ER EMERGENCY EXPERIENCE


Sharon Manning
 

cautionary tail/ pergiloid
 
Hi all,
I haven’t been here in a long time because I haven’t needed to. Knock on Wood.
I have spent the last few days in the hospital in the MCI after arriving via ambulance.
After mistakingly taking my horses pergiloid of 16mg. Its amazing that I am alive, and I wanted to share my experience with you all as a reminder of the serious drug we all are handling daily for our precious PPID horses. My mistake came close to taking my life but my knowledge (because mainly of this group) of the drug and fast action saved my life.
 
Understandably the poison control nor the ER doctor had any experience with this drug and overdosing of such.This drug has been off the market for humans for a long time and NO one would take it recrecationally or for suicide attempts. 
 
How did something like this happen? By any chance do some you multi task? Do any of you push to meet deadlines and take care of others? Well, I was pushing too hard one morning getting my husband off to go out of town, fixing the horses feed, steaming hay, making my protein drink which I used to take a few supplements. I also was working a problem over the phone about my daughters birthday present. I fix my horses feed in our mud room off the laundry and kitchen. Walking back and forth drinking my smoothie popping my supplements I took the pergiloid out of the frig just like I have every morning for years. Walking to the mud room to add it to the feed the phone rang.  I held that capsule in my hand sat down my smoothie and answered the phone. After handling that problem I picked up my drink to down the last bit and mindlessly I pop that pergiloid cap in my mouth and down it went. As I put my empty glass down into the sink its as if I was in slow motion. Looking into that glass I thought oh dear God what did I just do? I quickly checked the horse feed for the capsule and back to the kitchen looking all over the counters around where I picked up the phone. Nope not there.I got the bottle out of the frig and sure enough the count proved me to be in serious trouble.
 
I pull up the poison control number on my computer and called. After dealing with the agent and repeating the same information over and over, realizing this was a waste of my time, I hung up as in just these few minutes symptoms were starting. Trembling and shaking with increased respiratory rate. I tired to tell myself it was just me being scared. I called 911 and going through the same repetition of answering the same questions over and over I held on trying to convince the agent the serious nature I want I had done. Trembling and starting to sweat profusely I pick up my keys, turned every thing off and headed out to the front yard begging the 911 agent to send the EMTs. She finally told me they were already on the way and I sat on the swing to wait. I was feeling a little spacey but still thinking clearly. I can only guess but at the time the EMTs arrived it was about 15 minutes total. The ambulance was right behind them.They didn’t have a clue what to do for me. So I asked to be taken to the ER. As the ambulance arrived I got up to walk and was totally unable to control my muscles and began having what I was told later wasTurrets. As I was being strapped in I began to feel as if I could not breath. They started oxygen and then the projectial vomiting all the way to the hospital. In the ER I was left to the side because according the the attending physician I was uncooperative to his questions and directions. The Turrets was causing verbalizations other that what I was trying to say. I was being treated as a drug addict and or a suicide. The ER doc told the EMT that he would draw my blood and see what I really had taken and then give me something for nausea get someone from social services and send me home. While left in the care of the ER nurse my Turrets continued to become more animated. Hyper sensitiviey to light and sound started and through the fog of what I was later told was spacial schizophrenia I watched the ER doc studying me and then question the nurse about my behavior and verbalizations sense she had been taking care of me. He then did administer a drug for nausea which helped but didn’t completely stop it. A internal medicine doc was brought in and he realized something different was being experienced then the typical OD. My husband was there by this time (two hours later) and a neurologist was brought in. The neurologist new exactly what he was seeing because he new all about the drug. He however had no experience with a overdose of the drug but he acted quickly with a drug that had a counter effect of pergolide, stopped the nausea and took over my case, emitted me to treat symptoms as they showed. At this point they were expecting hallucinations  and seizures and I was put in the MCI. He told us this would be a hit and miss in treatment and possibly some long term issues. If I need to be put on anti psychotics  for a while.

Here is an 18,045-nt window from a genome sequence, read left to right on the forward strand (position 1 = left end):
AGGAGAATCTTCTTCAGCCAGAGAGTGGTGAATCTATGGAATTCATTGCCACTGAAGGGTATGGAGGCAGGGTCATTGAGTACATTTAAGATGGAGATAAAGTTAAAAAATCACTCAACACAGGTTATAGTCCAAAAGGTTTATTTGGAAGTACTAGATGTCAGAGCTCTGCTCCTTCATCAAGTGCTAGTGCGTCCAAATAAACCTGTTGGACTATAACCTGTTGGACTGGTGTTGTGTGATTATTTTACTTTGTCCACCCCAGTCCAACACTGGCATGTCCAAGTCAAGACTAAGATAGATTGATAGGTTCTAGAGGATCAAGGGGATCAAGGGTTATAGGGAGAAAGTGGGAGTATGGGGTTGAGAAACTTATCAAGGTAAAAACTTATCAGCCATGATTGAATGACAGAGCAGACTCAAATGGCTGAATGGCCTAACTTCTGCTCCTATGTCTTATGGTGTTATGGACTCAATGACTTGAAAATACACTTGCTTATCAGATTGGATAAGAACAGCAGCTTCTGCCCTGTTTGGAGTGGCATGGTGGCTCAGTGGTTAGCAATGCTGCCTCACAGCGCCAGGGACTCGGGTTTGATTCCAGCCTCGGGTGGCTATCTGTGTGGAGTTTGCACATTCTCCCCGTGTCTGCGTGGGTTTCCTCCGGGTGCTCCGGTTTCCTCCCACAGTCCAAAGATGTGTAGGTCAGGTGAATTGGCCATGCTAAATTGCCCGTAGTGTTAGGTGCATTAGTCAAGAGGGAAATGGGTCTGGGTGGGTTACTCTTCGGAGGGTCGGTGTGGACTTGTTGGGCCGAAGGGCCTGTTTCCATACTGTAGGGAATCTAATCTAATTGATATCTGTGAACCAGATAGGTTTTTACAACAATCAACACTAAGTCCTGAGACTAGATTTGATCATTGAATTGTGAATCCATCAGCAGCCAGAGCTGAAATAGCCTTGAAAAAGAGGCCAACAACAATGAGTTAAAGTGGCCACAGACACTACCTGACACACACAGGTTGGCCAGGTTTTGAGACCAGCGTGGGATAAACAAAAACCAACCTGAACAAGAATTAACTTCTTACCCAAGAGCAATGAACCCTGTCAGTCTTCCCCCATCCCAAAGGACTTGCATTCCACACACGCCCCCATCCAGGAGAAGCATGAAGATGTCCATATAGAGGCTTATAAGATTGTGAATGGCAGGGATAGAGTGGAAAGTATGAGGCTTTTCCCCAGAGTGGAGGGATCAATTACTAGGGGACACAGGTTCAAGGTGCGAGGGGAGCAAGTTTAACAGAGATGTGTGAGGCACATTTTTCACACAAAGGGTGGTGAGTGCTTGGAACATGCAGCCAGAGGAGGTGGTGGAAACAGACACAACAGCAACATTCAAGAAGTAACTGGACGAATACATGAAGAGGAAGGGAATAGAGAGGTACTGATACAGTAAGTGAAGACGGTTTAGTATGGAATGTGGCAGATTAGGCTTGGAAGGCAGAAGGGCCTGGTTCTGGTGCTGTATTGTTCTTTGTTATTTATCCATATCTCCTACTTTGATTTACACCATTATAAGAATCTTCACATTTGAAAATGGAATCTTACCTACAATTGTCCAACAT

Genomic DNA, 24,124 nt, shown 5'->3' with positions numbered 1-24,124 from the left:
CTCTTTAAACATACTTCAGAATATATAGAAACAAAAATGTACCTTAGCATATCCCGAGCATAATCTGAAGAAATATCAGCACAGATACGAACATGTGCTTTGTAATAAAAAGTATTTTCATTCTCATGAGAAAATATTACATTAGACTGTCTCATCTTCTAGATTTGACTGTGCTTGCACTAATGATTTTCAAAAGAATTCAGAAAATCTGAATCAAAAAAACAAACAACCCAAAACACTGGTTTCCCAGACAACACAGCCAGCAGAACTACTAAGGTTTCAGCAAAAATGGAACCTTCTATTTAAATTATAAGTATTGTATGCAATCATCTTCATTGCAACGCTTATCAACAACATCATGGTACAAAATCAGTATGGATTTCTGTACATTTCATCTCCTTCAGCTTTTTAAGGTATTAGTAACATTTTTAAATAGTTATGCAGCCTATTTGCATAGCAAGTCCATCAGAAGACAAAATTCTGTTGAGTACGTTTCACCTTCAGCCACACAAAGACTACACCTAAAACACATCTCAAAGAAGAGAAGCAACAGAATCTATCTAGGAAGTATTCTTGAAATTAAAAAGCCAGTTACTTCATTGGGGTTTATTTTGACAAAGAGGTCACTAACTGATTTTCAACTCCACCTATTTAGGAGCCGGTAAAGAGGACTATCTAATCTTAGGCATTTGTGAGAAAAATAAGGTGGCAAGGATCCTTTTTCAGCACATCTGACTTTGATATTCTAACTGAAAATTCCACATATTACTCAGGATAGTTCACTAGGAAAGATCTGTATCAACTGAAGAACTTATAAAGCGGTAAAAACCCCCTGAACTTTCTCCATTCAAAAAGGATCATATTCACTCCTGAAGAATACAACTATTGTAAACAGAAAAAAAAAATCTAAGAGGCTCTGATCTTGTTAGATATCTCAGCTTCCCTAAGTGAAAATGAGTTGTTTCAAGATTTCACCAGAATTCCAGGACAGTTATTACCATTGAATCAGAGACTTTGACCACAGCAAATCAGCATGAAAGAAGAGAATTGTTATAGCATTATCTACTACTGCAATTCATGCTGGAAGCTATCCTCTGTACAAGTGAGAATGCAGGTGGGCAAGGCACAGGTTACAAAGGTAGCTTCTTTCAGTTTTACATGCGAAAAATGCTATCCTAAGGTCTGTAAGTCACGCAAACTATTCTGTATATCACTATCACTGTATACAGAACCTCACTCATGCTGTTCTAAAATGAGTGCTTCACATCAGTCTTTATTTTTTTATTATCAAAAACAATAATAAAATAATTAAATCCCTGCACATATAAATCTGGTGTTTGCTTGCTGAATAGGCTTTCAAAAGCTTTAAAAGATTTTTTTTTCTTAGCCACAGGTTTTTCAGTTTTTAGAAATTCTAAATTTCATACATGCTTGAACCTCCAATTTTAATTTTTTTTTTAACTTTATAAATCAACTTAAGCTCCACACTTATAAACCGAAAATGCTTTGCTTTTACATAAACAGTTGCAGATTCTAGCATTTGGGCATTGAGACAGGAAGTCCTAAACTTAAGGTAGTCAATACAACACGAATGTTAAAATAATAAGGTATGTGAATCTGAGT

Looks like the vomiting removed most of the drug from my stomach and there is no way to know just how much I did absorb into my system. I am at home recuperating and doing well.
 
Im only sharing my humilating mistake to ask you all to rethink and as a reminder how you handle this medication. Feeding becomes a automatic function after a while and if there are other animals or children around I employ you to treat this drug like a loaded gun.
 
I hope is helpful.
 
Sharon
Cushing/IR 05
NRC+11/08
NAT 2/09
CIR12/09
DEW 08/10
COH 04/11
BRR 2015
AAL 2015
 
Sharon
E TN
2005
 
 

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